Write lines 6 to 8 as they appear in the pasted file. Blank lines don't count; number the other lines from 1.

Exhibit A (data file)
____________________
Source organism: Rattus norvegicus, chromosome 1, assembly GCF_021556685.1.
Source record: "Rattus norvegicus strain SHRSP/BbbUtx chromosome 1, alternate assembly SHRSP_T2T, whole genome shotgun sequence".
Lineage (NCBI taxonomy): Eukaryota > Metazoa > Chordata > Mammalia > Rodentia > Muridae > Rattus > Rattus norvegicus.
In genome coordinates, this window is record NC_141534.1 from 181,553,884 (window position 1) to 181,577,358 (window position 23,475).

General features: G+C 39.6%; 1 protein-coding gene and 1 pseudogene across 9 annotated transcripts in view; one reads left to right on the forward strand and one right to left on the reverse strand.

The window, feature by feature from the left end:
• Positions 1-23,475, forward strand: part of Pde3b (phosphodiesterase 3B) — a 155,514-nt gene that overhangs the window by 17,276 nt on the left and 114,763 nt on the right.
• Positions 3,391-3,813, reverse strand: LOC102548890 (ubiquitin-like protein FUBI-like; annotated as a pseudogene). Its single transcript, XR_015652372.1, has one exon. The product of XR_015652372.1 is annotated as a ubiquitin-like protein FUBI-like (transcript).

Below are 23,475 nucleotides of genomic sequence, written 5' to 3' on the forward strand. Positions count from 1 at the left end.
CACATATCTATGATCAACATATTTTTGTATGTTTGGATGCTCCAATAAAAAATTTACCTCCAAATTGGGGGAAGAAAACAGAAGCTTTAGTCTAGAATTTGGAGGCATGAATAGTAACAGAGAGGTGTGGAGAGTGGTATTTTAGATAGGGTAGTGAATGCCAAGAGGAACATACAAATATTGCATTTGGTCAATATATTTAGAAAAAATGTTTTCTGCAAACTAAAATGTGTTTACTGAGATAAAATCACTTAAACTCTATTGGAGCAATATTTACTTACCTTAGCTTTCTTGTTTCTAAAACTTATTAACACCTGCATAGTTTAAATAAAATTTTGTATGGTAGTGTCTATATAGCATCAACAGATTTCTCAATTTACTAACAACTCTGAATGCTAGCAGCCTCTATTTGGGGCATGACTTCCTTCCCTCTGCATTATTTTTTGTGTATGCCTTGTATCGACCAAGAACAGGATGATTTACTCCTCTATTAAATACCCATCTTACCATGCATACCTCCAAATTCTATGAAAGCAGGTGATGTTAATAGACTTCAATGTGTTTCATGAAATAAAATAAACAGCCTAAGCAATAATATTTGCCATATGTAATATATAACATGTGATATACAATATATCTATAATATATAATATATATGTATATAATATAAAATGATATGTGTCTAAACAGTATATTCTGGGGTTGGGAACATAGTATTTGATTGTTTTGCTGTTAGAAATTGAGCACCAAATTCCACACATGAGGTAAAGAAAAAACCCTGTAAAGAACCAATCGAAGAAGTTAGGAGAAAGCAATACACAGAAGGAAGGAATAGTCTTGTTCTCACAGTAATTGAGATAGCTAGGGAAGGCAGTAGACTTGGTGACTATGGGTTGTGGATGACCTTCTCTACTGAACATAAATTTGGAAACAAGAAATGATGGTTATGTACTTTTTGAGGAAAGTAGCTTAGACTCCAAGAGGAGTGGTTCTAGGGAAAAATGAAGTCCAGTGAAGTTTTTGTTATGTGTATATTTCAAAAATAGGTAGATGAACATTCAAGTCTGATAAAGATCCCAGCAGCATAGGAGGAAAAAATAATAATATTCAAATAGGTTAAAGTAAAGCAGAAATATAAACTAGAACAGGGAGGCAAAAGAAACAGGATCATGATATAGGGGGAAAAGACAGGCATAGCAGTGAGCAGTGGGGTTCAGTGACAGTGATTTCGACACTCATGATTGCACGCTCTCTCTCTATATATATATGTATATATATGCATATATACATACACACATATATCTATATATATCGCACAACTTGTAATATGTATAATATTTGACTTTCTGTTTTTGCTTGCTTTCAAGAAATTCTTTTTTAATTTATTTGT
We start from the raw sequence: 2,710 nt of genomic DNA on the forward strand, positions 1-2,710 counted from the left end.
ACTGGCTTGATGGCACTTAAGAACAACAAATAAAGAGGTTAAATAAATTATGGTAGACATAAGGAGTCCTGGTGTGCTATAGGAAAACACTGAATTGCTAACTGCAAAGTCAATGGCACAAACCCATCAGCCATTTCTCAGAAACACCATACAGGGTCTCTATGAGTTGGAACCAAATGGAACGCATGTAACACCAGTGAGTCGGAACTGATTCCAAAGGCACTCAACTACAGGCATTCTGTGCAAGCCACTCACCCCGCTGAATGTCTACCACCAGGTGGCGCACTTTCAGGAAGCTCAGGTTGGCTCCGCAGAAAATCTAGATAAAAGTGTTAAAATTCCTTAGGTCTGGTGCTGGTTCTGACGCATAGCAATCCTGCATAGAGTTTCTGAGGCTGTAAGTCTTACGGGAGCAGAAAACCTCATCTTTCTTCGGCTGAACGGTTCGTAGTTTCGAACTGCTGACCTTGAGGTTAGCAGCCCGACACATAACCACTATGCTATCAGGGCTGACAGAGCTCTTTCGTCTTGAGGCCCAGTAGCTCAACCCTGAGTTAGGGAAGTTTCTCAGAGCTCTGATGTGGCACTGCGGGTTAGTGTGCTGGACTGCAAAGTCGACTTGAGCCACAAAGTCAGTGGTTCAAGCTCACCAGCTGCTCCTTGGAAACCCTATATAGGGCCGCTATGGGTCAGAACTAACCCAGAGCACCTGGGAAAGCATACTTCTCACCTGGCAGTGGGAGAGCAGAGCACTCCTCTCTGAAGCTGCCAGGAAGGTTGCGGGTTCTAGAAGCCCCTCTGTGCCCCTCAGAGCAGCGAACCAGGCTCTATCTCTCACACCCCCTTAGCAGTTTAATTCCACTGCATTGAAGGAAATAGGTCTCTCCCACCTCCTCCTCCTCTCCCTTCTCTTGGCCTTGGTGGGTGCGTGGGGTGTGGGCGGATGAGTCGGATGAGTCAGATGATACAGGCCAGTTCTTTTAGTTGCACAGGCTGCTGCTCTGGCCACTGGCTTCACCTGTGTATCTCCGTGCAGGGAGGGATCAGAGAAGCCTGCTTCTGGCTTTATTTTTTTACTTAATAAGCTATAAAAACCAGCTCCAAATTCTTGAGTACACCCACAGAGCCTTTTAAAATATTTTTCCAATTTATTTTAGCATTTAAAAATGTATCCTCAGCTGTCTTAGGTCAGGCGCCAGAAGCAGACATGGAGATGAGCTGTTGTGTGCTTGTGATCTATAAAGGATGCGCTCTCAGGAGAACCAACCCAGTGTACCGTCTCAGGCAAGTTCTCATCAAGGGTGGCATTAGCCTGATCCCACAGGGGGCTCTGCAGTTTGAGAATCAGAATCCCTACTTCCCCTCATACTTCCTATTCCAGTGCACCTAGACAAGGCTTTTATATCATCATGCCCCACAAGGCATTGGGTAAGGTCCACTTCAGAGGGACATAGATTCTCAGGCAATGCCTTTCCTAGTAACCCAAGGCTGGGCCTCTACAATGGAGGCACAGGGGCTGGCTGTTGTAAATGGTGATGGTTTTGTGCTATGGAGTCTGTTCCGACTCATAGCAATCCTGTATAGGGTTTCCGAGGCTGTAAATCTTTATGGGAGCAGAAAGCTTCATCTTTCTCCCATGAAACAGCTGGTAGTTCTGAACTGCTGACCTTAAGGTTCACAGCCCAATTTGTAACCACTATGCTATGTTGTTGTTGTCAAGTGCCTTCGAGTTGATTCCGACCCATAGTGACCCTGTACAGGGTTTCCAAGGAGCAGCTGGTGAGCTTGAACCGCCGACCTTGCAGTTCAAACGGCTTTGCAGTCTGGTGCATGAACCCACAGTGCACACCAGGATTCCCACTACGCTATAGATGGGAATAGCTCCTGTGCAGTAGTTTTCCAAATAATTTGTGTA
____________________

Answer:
The window, feature by feature from the left end:
• Positions 1-23,475, forward strand: part of Pde3b (phosphodiesterase 3B) — a 155,514-nt gene that overhangs the window by 17,276 nt on the left and 114,763 nt on the right.
• Positions 3,391-3,813, reverse strand: LOC102548890 (ubiquitin-like protein FUBI-like; annotated as a pseudogene). Its single transcript, XR_015652372.1, has one exon. The product of XR_015652372.1 is annotated as a ubiquitin-like protein FUBI-like (transcript).